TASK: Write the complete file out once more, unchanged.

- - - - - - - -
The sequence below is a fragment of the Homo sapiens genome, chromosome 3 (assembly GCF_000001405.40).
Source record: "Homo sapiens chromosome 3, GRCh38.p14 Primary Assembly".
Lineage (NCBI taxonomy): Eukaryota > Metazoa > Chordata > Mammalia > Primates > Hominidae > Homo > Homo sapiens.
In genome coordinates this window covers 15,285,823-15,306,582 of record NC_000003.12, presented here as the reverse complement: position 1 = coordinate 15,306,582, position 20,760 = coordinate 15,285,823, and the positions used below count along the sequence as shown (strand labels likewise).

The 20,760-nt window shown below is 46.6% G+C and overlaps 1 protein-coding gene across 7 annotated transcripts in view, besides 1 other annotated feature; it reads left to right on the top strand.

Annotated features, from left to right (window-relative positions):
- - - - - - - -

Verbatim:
The sequence below is a fragment of the Homo sapiens genome, chromosome 3 (assembly GCF_000001405.40).
Source record: "Homo sapiens chromosome 3, GRCh38.p14 Primary Assembly".
Lineage (NCBI taxonomy): Eukaryota > Metazoa > Chordata > Mammalia > Primates > Hominidae > Homo > Homo sapiens.
In genome coordinates this window covers 15,285,823-15,306,582 of record NC_000003.12, presented here as the reverse complement: position 1 = coordinate 15,306,582, position 20,760 = coordinate 15,285,823, and the positions used below count along the sequence as shown (strand labels likewise).

The 20,760-nt window shown below is 46.6% G+C and overlaps 1 protein-coding gene across 7 annotated transcripts in view, besides 1 other annotated feature; it reads left to right on the top strand.

Annotated features, from left to right (window-relative positions):